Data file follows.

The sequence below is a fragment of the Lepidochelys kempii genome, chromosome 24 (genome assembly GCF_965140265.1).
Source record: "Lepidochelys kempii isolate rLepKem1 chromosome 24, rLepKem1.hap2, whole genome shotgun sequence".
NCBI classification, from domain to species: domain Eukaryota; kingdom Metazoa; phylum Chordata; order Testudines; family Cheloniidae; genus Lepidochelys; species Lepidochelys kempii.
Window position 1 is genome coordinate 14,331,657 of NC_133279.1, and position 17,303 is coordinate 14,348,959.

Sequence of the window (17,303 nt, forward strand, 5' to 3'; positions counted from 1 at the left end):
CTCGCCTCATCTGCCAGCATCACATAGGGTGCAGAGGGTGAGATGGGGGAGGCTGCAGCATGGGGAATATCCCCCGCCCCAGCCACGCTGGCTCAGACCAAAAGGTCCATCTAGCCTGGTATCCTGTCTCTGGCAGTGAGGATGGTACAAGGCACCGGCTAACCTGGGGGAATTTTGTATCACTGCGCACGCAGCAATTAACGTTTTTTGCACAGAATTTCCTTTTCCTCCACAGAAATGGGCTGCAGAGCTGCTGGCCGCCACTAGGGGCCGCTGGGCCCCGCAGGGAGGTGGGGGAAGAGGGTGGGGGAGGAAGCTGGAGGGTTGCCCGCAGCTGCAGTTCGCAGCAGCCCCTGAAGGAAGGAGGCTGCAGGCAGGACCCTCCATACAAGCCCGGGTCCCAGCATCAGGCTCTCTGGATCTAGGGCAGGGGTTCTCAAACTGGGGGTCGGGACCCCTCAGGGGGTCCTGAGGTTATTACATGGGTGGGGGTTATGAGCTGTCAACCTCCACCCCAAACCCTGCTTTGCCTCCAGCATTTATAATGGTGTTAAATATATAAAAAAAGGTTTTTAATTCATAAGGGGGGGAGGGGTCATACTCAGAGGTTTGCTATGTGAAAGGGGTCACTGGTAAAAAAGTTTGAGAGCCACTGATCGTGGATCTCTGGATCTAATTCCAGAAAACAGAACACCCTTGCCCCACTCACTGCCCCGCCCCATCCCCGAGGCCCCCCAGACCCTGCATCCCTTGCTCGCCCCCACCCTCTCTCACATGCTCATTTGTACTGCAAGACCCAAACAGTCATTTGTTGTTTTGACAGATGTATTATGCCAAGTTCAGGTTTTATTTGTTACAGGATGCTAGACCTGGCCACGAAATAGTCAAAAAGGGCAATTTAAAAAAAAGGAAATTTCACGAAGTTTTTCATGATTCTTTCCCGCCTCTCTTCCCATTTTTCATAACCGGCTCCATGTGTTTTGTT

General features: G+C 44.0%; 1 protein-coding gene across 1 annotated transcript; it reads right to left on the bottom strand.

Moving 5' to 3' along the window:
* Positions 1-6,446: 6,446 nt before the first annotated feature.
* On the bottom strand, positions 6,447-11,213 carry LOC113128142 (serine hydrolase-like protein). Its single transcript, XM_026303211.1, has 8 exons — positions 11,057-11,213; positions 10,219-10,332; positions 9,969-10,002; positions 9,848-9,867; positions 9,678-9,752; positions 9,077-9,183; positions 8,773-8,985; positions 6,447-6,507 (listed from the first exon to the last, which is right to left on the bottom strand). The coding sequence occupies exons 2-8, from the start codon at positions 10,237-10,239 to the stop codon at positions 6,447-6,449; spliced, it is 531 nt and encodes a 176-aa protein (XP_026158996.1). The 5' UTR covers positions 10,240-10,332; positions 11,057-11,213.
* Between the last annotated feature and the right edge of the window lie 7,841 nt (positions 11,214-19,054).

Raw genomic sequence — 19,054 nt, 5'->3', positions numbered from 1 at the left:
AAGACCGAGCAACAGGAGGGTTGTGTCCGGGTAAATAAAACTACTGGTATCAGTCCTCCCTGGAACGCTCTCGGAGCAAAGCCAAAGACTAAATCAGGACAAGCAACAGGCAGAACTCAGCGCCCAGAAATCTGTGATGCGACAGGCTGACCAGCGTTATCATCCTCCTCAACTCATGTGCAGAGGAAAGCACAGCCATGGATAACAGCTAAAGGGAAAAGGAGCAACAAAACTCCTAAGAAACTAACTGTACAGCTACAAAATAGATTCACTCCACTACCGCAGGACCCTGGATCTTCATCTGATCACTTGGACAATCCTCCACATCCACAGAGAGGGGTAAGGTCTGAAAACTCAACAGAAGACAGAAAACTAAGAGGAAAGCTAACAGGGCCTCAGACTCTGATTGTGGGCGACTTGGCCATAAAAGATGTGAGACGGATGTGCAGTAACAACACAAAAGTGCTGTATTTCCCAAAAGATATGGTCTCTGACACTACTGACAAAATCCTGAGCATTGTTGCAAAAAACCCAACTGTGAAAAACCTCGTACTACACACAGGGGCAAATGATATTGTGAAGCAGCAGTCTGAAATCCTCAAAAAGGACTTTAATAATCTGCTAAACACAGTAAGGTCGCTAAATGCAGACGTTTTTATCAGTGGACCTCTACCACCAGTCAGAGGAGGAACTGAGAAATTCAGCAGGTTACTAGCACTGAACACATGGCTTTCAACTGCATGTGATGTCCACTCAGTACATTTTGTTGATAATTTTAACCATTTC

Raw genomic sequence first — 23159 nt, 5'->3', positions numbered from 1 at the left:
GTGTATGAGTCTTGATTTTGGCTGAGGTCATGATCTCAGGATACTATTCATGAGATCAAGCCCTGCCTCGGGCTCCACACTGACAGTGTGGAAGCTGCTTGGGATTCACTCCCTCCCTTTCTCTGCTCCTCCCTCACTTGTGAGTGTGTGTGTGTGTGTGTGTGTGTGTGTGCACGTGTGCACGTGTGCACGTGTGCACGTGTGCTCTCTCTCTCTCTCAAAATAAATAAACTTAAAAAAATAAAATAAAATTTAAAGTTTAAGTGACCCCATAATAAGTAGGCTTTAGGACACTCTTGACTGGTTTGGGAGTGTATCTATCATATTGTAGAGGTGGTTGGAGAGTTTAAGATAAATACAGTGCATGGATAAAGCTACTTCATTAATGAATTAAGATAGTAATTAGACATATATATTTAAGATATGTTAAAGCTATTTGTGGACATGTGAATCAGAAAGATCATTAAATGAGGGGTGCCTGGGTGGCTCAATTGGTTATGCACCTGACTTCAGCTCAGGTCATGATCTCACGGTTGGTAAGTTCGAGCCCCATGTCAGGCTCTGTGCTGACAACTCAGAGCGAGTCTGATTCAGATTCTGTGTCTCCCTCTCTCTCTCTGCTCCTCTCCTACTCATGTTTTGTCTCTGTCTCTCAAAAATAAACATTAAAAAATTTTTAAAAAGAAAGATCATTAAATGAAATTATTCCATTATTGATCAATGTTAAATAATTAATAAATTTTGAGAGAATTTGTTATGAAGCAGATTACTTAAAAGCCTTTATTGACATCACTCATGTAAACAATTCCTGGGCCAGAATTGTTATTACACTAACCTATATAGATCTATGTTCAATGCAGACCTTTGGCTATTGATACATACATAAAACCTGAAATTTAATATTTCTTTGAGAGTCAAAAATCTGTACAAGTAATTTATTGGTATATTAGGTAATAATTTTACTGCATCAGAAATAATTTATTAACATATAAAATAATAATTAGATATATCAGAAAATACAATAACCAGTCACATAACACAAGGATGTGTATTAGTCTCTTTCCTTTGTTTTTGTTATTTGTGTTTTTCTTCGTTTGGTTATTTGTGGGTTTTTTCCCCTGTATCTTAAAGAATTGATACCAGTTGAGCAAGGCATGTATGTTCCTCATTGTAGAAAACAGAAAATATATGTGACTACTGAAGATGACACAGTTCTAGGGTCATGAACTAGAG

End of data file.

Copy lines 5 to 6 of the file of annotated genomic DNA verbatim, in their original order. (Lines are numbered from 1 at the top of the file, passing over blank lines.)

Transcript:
Sequence of the window (17,303 nt, forward strand, 5' to 3'; positions counted from 1 at the left end):
CTCGCCTCATCTGCCAGCATCACATAGGGTGCAGAGGGTGAGATGGGGGAGGCTGCAGCATGGGGAATATCCCCCGCCCCAGCCACGCTGGCTCAGACCAAAAGGTCCATCTAGCCTGGTATCCTGTCTCTGGCAGTGAGGATGGTACAAGGCACCGGCTAACCTGGGGGAATTTTGTATCACTGCGCACGCAGCAATTAACGTTTTTTGCACAGAATTTCCTTTTCCTCCACAGAAATGGGCTGCAGAGCTGCTGGCCGCCACTAGGGGCCGCTGGGCCCCGCAGGGAGGTGGGGGAAGAGGGTGGGGGAGGAAGCTGGAGGGTTGCCCGCAGCTGCAGTTCGCAGCAGCCCCTGAAGGAAGGAGGCTGCAGGCAGGACCCTCCATACAAGCCCGGGTCCCAGCATCAGGCTCTCTGGATCTAGGGCAGGGGTTCTCAAACTGGGGGTCGGGACCCCTCAGGGGGTCCTGAGGTTATTACATGGGTGGGGGTTATGAGCTGTCAACCTCCACCCCAAACCCTGCTTTGCCTCCAGCATTTATAATGGTGTTAAATATATAAAAAAAGGTTTTTAATTCATAAGGGGGGGAGGGGTCATACTCAGAGGTTTGCTATGTGAAAGGGGTCACTGGTAAAAAAGTTTGAGAGCCACTGATCGTGGATCTCTGGATCTAATTCCAGAAAACAGAACACCCTTGCCCCACTCACTGCCCCGCCCCATCCCCGAGGCCCCCCAGACCCTGCATCCCTTGCTCGCCCCCACCCTCTCTCACATGCTCATTTGTACTGCAAGACCCAAACAGTCATTTGTTGTTTTGACAGATGTATTATGCCAAGTTCAGGTTTTATTTGTTACAGGATGCTAGACCTGGCCACGAAATAGTCAAAAAGGGCAATTTAAAAAAAAGGAAATTTCACGAAGTTTTTCATGATTCTTTCCCGCCTCTCTTCCCATTTTTCATAACCGGCTCCATGTGTTTTGTT